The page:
Graduate team member Michelle Roberts is presenting GANDHI’s purpose and research framework on behalf of the group at the 2016 Gerontological Society of America (GSA) Annual Meeting. The theme of the meeting is “A New Lens on Aging.” GANDHI helps to bring this lens through discussion of its approach to understanding hospital-acquired disability, transitional care, and the impact on quality of life in aging populations across 10 countries.
Dr. Lijing Yan presented on the RECOVER trial, an ongoing clinical trial, at the 10th World Stroke Congress 2016 in Hyderabad, India, this past week. Dr. Yan is currently partnering with GANDHI. Dr. Yan has appointments at the Duke Global Health Institute, Duke Kunshan University, and the George Institute for Global Health at Peking University Health Science Center. RECOVER is a a nurse-led family delivered stroke rehabilitation model for rural China.
Dr. Yan and her collaborators found that,
“The intervention was associated with a significantly worse Barthel Index score at six months, while compared with the frequency of different BI group, there are no significant difference between intervention and control groups at 3 time points. Our results suggest that a nurse led rehabilitation program based on Activities of Daily Living is not a promising strategy for stroke rehabilitation. Future work will explore potential reasons for our result.”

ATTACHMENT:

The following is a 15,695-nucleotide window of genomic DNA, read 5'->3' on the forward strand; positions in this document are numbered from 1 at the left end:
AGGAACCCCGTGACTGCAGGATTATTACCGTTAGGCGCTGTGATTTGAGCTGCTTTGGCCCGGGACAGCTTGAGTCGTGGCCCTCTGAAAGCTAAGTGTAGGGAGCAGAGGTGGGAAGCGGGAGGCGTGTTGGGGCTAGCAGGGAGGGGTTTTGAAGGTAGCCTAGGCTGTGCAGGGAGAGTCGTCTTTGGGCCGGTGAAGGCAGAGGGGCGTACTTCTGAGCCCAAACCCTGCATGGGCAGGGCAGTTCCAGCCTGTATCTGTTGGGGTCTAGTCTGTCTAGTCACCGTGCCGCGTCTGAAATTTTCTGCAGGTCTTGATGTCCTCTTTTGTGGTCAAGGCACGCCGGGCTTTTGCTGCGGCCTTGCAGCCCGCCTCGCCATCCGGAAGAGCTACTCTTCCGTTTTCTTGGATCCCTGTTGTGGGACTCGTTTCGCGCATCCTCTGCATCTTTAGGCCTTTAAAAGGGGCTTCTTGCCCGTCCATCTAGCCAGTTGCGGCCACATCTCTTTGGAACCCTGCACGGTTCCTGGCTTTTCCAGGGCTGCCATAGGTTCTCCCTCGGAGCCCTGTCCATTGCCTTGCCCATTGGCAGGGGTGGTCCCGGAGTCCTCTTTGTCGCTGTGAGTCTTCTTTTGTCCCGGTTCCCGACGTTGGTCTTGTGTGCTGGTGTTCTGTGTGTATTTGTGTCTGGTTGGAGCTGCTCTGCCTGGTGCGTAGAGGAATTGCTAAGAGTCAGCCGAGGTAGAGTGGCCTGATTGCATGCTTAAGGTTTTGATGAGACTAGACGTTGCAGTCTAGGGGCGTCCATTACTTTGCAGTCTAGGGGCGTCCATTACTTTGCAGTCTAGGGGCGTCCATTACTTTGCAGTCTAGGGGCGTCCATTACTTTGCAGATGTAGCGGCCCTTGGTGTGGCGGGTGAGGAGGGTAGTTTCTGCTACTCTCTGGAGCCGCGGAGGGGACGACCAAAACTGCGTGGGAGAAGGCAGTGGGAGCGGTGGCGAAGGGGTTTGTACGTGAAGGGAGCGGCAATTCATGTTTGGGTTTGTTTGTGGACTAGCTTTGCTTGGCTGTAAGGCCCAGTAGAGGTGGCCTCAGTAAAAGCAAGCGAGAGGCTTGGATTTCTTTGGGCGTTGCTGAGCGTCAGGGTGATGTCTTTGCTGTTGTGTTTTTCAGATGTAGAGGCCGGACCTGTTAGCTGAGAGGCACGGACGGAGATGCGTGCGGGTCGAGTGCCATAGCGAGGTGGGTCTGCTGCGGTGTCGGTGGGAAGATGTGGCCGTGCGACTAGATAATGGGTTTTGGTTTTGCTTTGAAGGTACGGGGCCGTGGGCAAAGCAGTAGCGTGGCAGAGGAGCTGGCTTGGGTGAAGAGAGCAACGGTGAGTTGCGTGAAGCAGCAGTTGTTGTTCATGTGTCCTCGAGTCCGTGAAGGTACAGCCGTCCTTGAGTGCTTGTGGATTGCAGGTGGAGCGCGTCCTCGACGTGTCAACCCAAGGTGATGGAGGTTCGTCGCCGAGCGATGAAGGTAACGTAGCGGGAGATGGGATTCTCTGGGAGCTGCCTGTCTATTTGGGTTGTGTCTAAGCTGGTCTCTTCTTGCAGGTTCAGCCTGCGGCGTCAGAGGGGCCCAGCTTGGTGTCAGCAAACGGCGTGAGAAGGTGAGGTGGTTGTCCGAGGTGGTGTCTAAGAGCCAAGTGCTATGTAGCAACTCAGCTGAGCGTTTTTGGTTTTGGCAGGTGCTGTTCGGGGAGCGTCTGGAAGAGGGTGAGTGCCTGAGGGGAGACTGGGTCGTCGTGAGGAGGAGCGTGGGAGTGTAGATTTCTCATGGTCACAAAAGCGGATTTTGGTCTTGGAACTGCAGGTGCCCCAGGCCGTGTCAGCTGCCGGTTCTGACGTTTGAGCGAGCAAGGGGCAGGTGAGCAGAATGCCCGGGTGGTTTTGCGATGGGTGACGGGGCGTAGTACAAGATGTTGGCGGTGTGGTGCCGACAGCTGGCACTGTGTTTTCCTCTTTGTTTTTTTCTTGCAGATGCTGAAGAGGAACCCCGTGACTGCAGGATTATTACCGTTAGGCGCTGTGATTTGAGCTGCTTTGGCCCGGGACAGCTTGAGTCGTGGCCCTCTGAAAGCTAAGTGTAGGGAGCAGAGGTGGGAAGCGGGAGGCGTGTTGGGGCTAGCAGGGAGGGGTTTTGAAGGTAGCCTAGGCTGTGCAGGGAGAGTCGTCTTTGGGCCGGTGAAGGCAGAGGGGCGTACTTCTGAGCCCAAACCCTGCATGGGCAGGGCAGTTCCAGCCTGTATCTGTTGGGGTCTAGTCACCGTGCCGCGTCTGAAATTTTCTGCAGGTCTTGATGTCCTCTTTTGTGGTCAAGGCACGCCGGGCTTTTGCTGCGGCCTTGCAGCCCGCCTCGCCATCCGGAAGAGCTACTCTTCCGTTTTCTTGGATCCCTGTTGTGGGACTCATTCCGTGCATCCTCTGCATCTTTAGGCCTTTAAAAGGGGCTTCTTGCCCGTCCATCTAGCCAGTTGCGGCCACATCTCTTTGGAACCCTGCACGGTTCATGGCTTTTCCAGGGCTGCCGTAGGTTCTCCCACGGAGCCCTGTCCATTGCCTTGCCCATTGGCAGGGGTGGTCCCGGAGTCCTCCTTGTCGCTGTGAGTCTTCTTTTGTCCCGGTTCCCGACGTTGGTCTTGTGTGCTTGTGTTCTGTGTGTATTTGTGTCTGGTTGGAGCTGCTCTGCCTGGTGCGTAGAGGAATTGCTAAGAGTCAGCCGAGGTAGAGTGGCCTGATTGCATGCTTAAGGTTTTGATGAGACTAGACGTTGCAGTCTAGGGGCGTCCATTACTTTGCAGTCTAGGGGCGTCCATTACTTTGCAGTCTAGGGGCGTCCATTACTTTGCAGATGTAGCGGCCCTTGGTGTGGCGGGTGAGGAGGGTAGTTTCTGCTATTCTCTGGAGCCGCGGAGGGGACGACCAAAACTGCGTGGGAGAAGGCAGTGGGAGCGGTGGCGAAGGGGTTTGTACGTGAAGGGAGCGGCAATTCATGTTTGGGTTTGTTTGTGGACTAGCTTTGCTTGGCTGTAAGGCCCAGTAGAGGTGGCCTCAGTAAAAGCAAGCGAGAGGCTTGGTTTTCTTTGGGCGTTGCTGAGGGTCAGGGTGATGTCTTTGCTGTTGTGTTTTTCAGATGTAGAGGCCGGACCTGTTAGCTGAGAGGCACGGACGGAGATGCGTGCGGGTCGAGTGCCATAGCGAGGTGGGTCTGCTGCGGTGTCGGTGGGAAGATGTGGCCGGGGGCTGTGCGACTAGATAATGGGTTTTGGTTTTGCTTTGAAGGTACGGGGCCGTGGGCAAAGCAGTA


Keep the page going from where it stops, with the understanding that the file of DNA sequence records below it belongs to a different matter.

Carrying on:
We look forward to hearing more from Dr. Yan regarding her work with stroke rehabilitation in China!
- Built environment around high schools in Galle, Sri Lanka: An observatory study
- Prevalence and associated factors
of work-related injuries among rubber tappers in Sri Lanka
- Profile of non-fatal road traffic crashes among adole
scents in Galle, Sri Lanka: A cross-sectional survey
- Built environment analysis for road traffic hotspot locations in Moshi, Tanzania
Their study, titled “Increasing Family Engagement in Neurocritical Care: A Qualitative Study of Perceptions and Attitudes Regarding Passive Mobilization,” aims to bridge the gap between provider and family caregiver through active family engagement in the Intensive Care Unit (ICU) to improve patient and family experience, interactions with the healthcare team and patient outcomes.
GANDHI presented at the AcademyHealth Annual Research Meeting (ARM) 2016 as part of the Innovation Station.
The presentation discussed GANDHI as an innovative means to determine the system of services and support needed for adults newly living with disability around the global and implement evidence-based strategies for people to achieve their greatest quality of life.
Janet Prvu Bettger, ScD, FAHA, Duke Clinical Research Institute, Bianca Buurman, PhD, Amsterdam Medical Center, and Joao Vissoci, PhD, Duke Global Health Institue presented.